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Avoiding a nearly impenetrable slope of alder, a gorge route seemed like the best option. Clearly there was a risk of getting cliffed out, but the other way was a guaranteed alder crawl. The walking in the canyon was familiar, like an Arizona creek.

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The canyon boxed out eventually, forcing us up and out. Then a side canyon forced us back down, and in again. It was 10 pm when a perfect campsite rescued us from our march.

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In the summer of 2013, I looked out the window of a 737 and saw a high treeless river valley. An inspection of the map indicated that the name of this lonely river amid the Alaska Range was—the Styx. A possible loop route was conjured, with ever more intriguing titles: Nagishlamina—Skwentna—Styx—Happy back to Skwentna. Roman Dial saw the possibilities too, he even had a name for the proposed route, “Happy Feat.” An Alaska pack raft team had tried it once. Weather foiled their plans.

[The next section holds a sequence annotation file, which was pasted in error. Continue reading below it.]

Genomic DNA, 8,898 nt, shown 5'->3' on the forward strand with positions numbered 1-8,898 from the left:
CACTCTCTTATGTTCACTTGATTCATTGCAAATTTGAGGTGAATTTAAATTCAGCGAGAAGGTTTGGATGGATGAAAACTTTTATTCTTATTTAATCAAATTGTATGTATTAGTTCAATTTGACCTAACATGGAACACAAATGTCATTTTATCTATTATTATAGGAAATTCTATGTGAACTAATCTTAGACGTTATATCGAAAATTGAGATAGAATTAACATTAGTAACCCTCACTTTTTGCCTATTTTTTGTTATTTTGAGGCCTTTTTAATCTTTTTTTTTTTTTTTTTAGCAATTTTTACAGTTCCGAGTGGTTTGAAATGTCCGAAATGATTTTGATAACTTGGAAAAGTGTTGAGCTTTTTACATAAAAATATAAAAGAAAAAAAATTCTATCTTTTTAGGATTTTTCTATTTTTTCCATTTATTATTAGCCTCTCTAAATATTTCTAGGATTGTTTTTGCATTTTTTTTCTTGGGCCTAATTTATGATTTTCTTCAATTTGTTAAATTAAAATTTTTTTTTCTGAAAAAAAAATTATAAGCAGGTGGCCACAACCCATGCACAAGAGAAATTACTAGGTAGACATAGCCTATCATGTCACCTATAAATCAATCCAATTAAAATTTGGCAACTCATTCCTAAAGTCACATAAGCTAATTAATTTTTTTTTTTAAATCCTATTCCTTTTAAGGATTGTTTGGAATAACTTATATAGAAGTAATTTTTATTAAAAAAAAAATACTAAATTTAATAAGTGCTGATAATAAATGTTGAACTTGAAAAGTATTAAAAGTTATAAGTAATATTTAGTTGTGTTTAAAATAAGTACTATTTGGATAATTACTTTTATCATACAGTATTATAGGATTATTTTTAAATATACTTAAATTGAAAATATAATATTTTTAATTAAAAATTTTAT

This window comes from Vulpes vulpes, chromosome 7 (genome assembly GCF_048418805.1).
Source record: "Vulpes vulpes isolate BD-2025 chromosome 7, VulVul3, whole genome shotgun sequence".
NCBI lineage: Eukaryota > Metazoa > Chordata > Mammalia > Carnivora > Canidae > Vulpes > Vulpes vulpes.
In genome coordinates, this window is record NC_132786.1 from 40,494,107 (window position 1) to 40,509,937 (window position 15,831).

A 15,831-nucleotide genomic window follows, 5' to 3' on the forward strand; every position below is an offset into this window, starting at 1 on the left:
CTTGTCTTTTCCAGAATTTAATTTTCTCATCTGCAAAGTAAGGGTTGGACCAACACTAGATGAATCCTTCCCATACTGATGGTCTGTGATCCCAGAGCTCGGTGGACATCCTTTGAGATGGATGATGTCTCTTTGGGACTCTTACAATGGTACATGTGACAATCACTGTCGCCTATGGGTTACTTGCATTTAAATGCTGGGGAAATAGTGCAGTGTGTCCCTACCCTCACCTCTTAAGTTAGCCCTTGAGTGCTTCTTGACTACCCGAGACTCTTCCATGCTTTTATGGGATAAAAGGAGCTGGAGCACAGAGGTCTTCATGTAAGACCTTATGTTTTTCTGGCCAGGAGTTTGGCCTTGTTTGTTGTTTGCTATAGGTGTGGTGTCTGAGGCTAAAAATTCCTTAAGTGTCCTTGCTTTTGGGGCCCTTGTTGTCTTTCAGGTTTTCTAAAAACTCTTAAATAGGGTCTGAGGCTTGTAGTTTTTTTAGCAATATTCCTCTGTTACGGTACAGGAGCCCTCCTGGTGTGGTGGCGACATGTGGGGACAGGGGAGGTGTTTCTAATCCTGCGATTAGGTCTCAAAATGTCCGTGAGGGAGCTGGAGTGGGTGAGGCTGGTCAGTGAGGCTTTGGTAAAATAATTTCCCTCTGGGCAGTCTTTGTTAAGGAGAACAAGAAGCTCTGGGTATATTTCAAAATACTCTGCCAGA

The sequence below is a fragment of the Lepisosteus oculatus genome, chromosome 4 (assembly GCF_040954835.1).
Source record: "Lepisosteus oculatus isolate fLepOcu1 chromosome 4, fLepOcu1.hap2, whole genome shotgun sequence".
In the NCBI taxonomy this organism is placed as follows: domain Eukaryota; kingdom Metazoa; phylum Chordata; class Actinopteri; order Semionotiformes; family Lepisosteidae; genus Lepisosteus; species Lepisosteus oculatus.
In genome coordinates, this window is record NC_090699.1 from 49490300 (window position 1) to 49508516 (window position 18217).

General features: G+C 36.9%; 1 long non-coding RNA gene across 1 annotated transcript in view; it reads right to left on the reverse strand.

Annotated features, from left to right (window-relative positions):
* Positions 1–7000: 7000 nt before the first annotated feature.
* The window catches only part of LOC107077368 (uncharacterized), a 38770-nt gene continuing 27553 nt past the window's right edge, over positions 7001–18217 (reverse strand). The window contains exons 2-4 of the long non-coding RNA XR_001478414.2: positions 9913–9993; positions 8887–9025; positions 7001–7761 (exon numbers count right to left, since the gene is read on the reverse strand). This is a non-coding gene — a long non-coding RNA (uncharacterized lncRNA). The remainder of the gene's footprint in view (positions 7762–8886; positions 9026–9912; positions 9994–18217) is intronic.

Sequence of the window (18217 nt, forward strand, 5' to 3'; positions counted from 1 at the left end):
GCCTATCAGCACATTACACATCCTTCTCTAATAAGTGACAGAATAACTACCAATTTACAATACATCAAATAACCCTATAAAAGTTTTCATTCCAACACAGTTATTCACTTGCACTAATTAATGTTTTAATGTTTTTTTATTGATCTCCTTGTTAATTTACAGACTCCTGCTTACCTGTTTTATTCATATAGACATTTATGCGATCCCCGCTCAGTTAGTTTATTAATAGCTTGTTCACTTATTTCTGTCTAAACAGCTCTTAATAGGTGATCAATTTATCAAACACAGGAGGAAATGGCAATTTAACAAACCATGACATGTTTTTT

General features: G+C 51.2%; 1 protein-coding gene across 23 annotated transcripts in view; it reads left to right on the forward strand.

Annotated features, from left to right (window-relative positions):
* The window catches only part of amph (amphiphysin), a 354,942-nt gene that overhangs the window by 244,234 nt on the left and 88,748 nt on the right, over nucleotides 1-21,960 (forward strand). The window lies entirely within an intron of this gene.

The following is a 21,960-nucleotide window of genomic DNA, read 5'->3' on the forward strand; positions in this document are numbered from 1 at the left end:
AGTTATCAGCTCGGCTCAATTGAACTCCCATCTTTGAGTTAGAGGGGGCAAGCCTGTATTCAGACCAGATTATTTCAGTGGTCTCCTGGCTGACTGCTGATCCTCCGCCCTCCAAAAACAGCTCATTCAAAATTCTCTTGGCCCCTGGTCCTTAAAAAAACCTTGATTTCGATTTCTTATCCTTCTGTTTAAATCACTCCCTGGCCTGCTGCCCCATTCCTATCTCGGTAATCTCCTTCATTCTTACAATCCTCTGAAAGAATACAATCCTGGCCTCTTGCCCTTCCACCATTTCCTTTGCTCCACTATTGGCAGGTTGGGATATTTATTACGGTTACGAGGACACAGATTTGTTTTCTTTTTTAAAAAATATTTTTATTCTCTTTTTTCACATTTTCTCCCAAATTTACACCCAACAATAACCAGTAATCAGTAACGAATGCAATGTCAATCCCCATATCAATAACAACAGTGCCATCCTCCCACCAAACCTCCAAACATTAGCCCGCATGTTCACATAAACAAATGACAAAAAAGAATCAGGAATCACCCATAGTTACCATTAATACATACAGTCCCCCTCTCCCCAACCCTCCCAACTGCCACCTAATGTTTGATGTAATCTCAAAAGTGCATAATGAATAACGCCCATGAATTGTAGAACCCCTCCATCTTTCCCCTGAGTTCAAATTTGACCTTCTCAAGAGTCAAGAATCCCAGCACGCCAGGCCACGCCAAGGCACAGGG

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Although the loop had never been completed, the Styx had been paddled, in kayaks. The first descenter was Jerry Jakes, who flew his Piper Cub into a gravel bar, soloed the run, and got an airplane shuttle from another pilot. Later, Jakes landed two other paddlers on the Styx. One of them was my friend Susan Negus. That was serendipitous news, because our basecamp for the Styx—Happy loop of 2017 was due to be where else, but at Sue’s Anchorage home.

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After a frustrating wait through foggy un-flyable weather, Austin from Sportsman’s Air got us into the mountains, dropping myself, John Govi, and Joel Griffith at a picture perfect marine blue lake. First step: Up the Nagishlamina.